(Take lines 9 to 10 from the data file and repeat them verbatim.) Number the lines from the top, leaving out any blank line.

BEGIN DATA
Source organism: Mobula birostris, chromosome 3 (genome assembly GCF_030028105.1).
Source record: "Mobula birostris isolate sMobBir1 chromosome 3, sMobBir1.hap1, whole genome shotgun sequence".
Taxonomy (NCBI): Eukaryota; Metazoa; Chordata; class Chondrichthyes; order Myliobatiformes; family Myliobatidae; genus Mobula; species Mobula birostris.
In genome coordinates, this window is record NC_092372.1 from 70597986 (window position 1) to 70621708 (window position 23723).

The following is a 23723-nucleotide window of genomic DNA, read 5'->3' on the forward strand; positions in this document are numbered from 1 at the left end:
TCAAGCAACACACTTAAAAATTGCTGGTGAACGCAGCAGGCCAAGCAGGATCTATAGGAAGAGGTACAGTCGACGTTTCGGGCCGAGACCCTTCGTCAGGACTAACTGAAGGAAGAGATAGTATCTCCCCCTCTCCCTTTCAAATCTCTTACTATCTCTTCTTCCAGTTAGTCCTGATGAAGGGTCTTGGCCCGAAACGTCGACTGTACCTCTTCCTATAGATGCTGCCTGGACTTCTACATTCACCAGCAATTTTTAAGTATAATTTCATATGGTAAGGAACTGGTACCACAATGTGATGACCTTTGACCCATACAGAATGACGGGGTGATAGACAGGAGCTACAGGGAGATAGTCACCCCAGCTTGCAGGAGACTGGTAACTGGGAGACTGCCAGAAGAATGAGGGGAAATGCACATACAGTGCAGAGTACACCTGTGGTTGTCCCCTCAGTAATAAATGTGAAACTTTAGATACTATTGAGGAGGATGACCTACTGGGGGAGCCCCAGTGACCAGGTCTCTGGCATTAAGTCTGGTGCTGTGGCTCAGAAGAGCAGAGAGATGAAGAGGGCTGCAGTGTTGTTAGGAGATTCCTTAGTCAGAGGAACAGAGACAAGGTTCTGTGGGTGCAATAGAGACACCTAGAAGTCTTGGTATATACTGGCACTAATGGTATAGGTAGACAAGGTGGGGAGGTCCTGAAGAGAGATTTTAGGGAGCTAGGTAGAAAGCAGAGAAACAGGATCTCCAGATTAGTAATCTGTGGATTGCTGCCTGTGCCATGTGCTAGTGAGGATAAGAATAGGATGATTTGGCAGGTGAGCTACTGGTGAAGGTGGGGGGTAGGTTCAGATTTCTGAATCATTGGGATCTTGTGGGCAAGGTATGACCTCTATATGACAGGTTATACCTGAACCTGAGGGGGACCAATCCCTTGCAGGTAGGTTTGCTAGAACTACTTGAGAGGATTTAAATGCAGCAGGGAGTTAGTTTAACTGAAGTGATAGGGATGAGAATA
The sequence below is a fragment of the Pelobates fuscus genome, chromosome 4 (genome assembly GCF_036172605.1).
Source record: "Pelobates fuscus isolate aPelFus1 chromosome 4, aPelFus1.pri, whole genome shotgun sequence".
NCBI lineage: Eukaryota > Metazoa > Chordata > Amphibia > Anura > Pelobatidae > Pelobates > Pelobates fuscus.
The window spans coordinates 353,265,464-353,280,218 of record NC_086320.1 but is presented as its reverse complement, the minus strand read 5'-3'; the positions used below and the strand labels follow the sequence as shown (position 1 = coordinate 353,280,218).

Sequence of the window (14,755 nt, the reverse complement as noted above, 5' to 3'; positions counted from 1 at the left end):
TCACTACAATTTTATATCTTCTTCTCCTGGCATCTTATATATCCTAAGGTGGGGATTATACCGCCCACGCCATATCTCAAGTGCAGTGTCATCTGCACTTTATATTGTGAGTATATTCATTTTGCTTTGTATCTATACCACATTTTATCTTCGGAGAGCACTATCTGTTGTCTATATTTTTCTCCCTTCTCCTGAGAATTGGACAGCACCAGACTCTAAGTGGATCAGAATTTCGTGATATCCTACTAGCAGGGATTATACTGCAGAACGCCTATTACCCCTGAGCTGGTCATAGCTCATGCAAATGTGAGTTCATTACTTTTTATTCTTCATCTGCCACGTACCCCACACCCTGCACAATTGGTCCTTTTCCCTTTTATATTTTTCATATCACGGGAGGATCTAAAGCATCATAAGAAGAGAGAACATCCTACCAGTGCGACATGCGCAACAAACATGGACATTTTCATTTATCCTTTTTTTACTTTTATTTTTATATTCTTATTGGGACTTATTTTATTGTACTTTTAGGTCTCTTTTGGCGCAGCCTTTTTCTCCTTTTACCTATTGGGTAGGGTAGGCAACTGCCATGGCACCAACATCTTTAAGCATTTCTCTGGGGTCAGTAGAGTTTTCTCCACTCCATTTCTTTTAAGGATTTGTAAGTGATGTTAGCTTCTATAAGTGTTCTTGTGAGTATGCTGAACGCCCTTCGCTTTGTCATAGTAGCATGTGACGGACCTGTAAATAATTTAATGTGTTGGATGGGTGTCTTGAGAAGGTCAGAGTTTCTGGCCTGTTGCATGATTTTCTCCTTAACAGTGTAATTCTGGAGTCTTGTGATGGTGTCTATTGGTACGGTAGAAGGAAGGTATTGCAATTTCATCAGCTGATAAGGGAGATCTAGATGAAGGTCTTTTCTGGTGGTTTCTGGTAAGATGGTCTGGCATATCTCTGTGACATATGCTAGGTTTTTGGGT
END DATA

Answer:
NCBI lineage: Eukaryota > Metazoa > Chordata > Amphibia > Anura > Pelobatidae > Pelobates > Pelobates fuscus.
The window spans coordinates 353,265,464-353,280,218 of record NC_086320.1 but is presented as its reverse complement, the minus strand read 5'-3'; the positions used below and the strand labels follow the sequence as shown (position 1 = coordinate 353,280,218).